Mandeville, LA -This Clip of The Day was originally aired and published on Sep 13,2012 and is part of the Founders Pass Flashback Collection.
Exclusive Audio and Transcript - I was up very late last night looking this up because I knew it was going to come up today. One of you clowns is about to call me and bring up the Barbary pirates and how Thomas Jefferson bombed them back into the stone ages, settled Tripoli for democracy and instituted a constitutional order in Libya back in 1803. Well, I have the actual story as it happened. I have it from my good friend Tom Woods who posted this about a year and a half ago, “Presidential War Powers: The Constitutional Answer” under the headline “Jefferson acted unilaterally against the Barbary pirates.” Check out today's audio and transcript for more...
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Begin Mike Church Show Transcript
Mike: By the way, I went to the trouble last night -- I was up very late last night looking this up because I knew it was going to come up today. One of you clowns is about to call me and bring up the Barbary pirates and how Thomas Jefferson bombed them back into the stone ages, settled Tripoli for democracy and instituted a constitutional order in Libya back in 1803. Well, I have the actual story as it happened. I have it from my good friend Tom Woods who posted this about a year and a half ago, “Presidential War Powers: The Constitutional Answer” under the headline “Jefferson acted unilaterally against the Barbary pirates.”
You people are going to be calling Sean Hannity and the rest of the talk radio hosts today, and many of you are going to be talking about the wonders of Jefferson and how he bombed the Barbary pirates without congressional authorization. These people in Libya are pirates, basically, or Egypt, and we need to get over there, send the Marines in there and start doing some bombing, start doing some whacking, just like Jefferson did. Well, you’re wrong. Your facts are incorrect. Here’s what Woods writes -- by the way, I’ve seen the source documents on what Tom Woods wrote here, so this is correct.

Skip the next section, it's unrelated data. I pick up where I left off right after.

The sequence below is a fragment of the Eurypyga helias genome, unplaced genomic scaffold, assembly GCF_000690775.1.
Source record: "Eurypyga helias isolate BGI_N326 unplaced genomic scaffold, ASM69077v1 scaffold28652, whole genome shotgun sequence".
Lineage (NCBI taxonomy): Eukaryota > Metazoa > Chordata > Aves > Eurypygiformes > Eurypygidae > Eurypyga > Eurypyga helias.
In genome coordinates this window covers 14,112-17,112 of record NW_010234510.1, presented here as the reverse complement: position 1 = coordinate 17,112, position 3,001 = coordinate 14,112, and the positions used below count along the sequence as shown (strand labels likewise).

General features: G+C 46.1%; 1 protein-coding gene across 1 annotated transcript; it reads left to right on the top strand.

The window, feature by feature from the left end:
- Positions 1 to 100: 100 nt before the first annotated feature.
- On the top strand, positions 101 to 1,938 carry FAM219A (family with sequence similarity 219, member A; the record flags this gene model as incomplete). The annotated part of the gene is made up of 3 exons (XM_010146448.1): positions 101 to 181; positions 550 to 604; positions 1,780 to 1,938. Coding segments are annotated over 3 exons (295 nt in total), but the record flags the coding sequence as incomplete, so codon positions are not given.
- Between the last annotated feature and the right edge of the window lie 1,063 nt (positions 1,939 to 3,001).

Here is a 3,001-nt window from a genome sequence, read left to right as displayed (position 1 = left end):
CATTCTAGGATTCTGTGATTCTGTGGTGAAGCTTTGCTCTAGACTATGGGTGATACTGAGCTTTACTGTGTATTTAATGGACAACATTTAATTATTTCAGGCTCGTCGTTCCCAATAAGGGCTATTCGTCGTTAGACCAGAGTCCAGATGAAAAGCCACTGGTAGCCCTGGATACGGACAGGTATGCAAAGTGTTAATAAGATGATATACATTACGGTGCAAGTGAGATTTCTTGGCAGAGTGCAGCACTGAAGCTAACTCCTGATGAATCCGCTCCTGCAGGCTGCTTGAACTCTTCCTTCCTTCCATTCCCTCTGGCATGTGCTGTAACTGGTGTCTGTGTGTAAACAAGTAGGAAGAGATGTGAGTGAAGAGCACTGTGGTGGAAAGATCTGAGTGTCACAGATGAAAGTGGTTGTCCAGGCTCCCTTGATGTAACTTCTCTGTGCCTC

Another incident frequently cited on behalf of a general presidential power to deploy American forces and commence hostilities involves Jefferson’s policy toward the Barbary states, which demanded protection money from governments whose ships sailed the Mediterranean. Congressional naval legislation had provided that, among other things, six frigates “shall be officered and manned as the President of the United States may direct.” (Final authorization for the funding of the last three of these ships was approved only in late 1798, so the frigates in question were ready for action immediately prior to Jefferson’s accession to office.) It was to this instruction and authority that Jefferson appealed when he ordered American ships to the Mediterranean. In the event of a declaration of war on the United States by the Barbary powers, these ships were to “protect our commerce and chastise their insolence – by sinking, burning or destroying their ships & Vessels wherever you shall find them.”
In late 1801, the pasha of Tripoli did declare war on the U.S. Jefferson sent a small force to the area to protect American ships and citizens against potential aggression, but insisted that he was “unauthorized by the Constitution, without the sanction of Congress, to go beyond the line of defense”; Congress alone could authorize “measures of offense also.” Thus Jefferson told Congress: “I communicate [to you] all material information on this subject, that in the exercise of this important function confided by the Constitution to the Legislature exclusively their judgment may form itself on a knowledge and consideration of every circumstance of weight.”